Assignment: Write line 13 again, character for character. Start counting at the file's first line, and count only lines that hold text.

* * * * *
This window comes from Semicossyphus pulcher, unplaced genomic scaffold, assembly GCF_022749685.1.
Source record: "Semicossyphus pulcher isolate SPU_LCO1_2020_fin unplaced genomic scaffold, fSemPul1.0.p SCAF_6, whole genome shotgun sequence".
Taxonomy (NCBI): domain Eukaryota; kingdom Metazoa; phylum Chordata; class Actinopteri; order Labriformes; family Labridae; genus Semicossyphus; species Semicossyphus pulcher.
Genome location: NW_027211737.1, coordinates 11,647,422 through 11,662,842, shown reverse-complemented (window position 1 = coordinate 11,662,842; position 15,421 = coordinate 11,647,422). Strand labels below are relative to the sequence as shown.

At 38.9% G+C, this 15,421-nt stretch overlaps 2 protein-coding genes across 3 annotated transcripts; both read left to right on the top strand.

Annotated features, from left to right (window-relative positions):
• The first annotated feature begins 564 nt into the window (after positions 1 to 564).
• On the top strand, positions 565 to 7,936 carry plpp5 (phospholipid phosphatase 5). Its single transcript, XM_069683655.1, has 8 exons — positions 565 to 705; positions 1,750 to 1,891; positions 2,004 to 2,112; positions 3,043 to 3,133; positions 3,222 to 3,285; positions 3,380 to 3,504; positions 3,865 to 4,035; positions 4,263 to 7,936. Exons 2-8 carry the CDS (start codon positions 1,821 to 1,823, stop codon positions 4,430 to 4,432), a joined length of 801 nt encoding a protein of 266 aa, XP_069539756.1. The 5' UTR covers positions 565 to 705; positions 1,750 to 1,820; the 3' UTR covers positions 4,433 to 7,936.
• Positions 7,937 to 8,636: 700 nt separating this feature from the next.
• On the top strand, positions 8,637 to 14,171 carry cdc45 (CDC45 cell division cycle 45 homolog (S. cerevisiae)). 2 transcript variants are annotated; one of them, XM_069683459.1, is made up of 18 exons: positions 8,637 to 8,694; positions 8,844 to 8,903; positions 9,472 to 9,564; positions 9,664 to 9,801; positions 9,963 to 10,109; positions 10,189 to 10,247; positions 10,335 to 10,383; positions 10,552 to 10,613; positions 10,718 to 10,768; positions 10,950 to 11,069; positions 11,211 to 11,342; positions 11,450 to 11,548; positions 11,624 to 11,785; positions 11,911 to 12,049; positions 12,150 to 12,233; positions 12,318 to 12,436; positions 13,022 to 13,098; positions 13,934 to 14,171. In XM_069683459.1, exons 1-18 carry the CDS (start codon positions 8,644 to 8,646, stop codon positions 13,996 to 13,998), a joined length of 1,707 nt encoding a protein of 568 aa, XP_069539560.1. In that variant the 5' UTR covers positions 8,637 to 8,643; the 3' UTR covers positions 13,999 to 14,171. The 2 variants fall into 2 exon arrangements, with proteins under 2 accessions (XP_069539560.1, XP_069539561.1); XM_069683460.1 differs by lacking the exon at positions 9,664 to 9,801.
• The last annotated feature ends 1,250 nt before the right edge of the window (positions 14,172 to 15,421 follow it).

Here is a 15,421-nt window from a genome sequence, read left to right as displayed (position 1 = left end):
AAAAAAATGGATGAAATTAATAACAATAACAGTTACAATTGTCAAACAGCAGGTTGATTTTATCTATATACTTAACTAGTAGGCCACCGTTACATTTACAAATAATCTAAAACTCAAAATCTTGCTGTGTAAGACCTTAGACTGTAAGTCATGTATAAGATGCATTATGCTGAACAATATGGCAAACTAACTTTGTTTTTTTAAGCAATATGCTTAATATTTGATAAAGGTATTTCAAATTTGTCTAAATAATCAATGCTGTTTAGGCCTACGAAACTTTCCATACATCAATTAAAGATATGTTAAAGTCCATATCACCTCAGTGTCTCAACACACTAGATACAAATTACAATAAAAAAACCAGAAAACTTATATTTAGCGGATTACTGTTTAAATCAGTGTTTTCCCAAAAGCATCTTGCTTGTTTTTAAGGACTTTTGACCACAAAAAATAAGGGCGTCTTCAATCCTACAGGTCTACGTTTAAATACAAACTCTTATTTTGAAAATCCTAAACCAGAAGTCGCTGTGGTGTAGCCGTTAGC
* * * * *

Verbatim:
AAAAAAATGGATGAAATTAATAACAATAACAGTTACAATTGTCAAACAGCAGGTTGATTTTATCTATATACTTAACTAGTAGGCCACCGTTACATTTACAAATAATCTAAAACTCAAAATCTTGCTGTGTAAGACCTTAGACTGTAAGTCATGTATAAGATGCATTATGCTGAACAATATGGCAAACTAACTTTGTTTTTTTAAGCAATATGCTTAATATTTGATAAAGGTATTTCAAATTTGTCTAAATAATCAATGCTGTTTAGGCCTACGAAACTTTCCATACATCAATTAAAGATATGTTAAAGTCCATATCACCTCAGTGTCTCAACACACTAGATACAAATTACAATAAAAAAACCAGAAAACTTATATTTAGCGGATTACTGTTTAAATCAGTGTTTTCCCAAAAGCATCTTGCTTGTTTTTAAGGACTTTTGACCACAAAAAATAAGGGCGTCTTCAATCCTACAGGTCTACGTTTAAATACAAACTCTTATTTTGAAAATCCTAAACCAGAAGTCGCTGTGGTGTAGCCGTTAGC